Click onto the links in some of my posts which will then take you to the relevant website link where you will be able to find out more about that location, charity or organisation etc featured in the post and which is relevant to that specific image.

Also please click onto my links. Join my blog and my Google + followers. If you would like to know more about any particular photograph or project then please send me an email. My email address is at the foot of this page.

Also from time to time I will post videos that are of interest to me, mainly from my military background.

Yours sincerely

Trevor David Betts BA (Hons)




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All the photographs featured on this blog spot were taken on Canon analog 35mm SLR cameras which included: Canon A1, Canon AE1 (non-programme) and Canon T90. The Canon A1 was rendered useless after prolonged exposure to salt spray residue, and the AE1 suffered a malfunction, and one of my T90s just packed up on me during a photographic shoot.

Most of my camera equipment was initially purchased brand new, then as the years have past I have purchased second-hand equipment. But the vast majority of equipment I currently possess is well over twenty years old.

Canon FD lenses used were: 28, and 35mm wide angle, 50mm standard, 35-105mm short telephoto zoom and a 70-210mm large telephoto zoom lenses. Also used was a loaned Mamiya 645 with 50 and 80mm lenses. My favourite combination is a T90 fitted with the 35-105mm lens with an Hoya orange filter. I use Hoya orange, red, neutral density, and skylight filters. Hoya and Canon lens hoods. A Canon remote cable. I have used a great Metz 45 CT-4 flashgun for many years. I used this for the bounced and fill-in flash for some of the documentary and portraiture work.

Studio flash used was Courtenay brolly flash (just two heads fitted with soft boxes) at Hull Community Artworks studio (sadly this excellent local arts facility closed in 2001). Billingham and Tamrac camera bags (the Billingham is a old model that I have had for years - wonderful bags). The Tamrac one is a medium sized back pack type bag. Slik Black Diamond 88, and 500 DX Pro tripods. A Cullmann touring set (which consists of a light tripod, ball and swivel head, all-purpose clamp, suction cap, and a ground spike). I presently have three Canon T90 and one A1 SLR cameras.

Film used was mainly 35mm (with some 120mm). Ilford Delta monochrome negative print film, 100 asa (a few rolls of 400 asa as well). Ilford HP5 and FP4 (400 and 125 asa respectively). Fuji Neopan 400 asa. Various Fuji colour film. Photographic chemicals: Ilford ID-11 and Microphen film developers. Agfa Rodinal fine grain film developer, and Ilford Hypam fixer.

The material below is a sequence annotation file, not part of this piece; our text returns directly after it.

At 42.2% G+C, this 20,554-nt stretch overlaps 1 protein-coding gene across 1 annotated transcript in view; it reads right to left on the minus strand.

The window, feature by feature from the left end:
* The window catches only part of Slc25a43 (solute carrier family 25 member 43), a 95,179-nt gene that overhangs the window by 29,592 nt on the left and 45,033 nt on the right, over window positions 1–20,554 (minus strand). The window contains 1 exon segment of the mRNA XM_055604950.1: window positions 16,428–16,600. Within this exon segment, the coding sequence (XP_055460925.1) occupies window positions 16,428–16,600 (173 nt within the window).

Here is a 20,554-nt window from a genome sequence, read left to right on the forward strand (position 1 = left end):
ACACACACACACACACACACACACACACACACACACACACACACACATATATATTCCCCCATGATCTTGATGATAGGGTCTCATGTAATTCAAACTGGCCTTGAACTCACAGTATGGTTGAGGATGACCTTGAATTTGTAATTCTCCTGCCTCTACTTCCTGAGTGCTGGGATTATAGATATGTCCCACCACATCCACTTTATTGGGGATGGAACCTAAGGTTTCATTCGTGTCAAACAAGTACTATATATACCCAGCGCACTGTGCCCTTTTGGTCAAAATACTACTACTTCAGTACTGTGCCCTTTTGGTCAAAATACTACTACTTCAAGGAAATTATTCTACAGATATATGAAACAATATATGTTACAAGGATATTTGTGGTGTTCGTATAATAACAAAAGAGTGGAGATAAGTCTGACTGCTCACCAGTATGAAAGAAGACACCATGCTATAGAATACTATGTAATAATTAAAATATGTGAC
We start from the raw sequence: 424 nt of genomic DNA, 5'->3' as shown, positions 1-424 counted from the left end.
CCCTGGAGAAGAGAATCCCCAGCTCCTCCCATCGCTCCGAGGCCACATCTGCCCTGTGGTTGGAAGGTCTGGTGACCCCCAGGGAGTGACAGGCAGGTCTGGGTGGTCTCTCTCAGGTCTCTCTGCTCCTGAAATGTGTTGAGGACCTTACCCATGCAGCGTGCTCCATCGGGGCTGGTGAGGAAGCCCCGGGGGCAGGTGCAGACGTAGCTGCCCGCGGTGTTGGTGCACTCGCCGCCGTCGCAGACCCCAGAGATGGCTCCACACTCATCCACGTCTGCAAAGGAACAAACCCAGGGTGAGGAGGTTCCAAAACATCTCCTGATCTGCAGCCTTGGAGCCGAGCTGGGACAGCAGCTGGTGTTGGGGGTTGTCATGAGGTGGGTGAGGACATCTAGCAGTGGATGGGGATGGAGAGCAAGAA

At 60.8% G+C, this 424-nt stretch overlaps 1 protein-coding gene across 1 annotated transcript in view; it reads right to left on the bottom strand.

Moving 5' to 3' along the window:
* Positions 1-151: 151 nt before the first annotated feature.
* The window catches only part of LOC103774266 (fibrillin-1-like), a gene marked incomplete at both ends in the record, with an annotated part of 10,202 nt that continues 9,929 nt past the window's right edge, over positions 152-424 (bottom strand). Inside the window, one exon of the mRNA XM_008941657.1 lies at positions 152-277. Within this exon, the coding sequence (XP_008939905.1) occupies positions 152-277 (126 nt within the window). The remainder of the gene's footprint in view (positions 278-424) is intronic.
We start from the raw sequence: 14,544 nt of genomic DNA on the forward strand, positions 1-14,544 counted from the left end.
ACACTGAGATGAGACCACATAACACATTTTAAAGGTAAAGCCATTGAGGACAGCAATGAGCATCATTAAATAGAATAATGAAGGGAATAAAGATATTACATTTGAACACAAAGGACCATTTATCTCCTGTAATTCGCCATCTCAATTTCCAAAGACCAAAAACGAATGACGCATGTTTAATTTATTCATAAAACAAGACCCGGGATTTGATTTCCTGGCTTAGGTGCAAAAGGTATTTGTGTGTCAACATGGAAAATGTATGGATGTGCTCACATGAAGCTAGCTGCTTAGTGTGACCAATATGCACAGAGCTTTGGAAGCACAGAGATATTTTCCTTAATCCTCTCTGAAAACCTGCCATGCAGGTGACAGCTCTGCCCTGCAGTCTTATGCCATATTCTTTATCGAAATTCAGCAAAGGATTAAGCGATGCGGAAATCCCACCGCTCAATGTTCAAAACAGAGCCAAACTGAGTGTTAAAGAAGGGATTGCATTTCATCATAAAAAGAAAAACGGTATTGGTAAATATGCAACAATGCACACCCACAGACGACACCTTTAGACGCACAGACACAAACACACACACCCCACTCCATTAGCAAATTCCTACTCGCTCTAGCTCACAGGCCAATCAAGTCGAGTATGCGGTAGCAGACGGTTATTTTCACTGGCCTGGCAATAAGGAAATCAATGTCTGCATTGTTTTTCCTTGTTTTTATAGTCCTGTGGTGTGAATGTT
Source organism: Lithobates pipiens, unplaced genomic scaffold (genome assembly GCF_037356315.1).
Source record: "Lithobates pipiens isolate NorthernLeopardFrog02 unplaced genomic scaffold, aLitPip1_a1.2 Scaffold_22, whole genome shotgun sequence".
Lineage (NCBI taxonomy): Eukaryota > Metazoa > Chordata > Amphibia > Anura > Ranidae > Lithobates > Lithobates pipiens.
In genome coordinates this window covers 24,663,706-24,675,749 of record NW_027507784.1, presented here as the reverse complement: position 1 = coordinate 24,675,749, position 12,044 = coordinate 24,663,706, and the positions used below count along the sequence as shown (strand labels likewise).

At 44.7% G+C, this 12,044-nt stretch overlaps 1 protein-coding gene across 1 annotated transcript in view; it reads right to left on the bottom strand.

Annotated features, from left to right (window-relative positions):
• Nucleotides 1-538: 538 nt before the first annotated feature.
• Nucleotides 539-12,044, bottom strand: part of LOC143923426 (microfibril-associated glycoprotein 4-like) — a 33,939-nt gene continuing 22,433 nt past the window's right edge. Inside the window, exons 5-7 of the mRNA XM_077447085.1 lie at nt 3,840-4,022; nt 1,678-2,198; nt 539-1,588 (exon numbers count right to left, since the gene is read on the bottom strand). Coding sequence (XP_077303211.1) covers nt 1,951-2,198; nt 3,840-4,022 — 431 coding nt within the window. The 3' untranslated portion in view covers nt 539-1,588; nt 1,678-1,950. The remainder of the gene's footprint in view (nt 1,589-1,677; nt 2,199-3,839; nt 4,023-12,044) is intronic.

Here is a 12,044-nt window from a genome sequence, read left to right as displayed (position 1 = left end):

Photographic paper: Ilford Multigrade IV VC paper, Fibre based VC paper including warm and cool tone. Kentmere Velvet Stipple and Art Document papers. Kodak selenium toner. Barclay and Fotospeed sepia toners, and Colorvir blue toner. Durst M60 and Meopta 5 enlargers fitted with 50 and 80mm Schneider lenses. Kenro negative sheets and Jessops negative folders.

Most of my photography involves the use of the camera being securely mounted onto the tripod, with the shutter set to the 10 second delay. I bracket my exposures (relying on the excellent Canon in-camera meter). My aperture settings are usually between F5.6 and F22. In the vast majority of cases the very first exposure I take is usually the correctly exposed one.

Finished photographic prints (spotted if needed). At the 10 x 8 inch size are then scanned on an Epsom 1660 photo perfection scanner using Adope Photoshop CS2 at the 5.5 x 3.5 inch image or canvas size, 150 dpi and at the 750 x 550 pixels size, and saved as for the web. The only thing that is manipulated is the brightness balance and contrast levels.


"It is the soldier, not the minister, who has given us freedom of religion.

It is the soldier, not the lawyer, who has given us the right to fair protest.

It is the soldier, not the politician, who has given us freedom of speech.

It is the soldier, whose coffin is draped by the flag, who allows the protester to burn the flag."

From: "Fighting for Queen and Country,
by Nigel 'Spud' Ely. Blake Publishing London, 2007.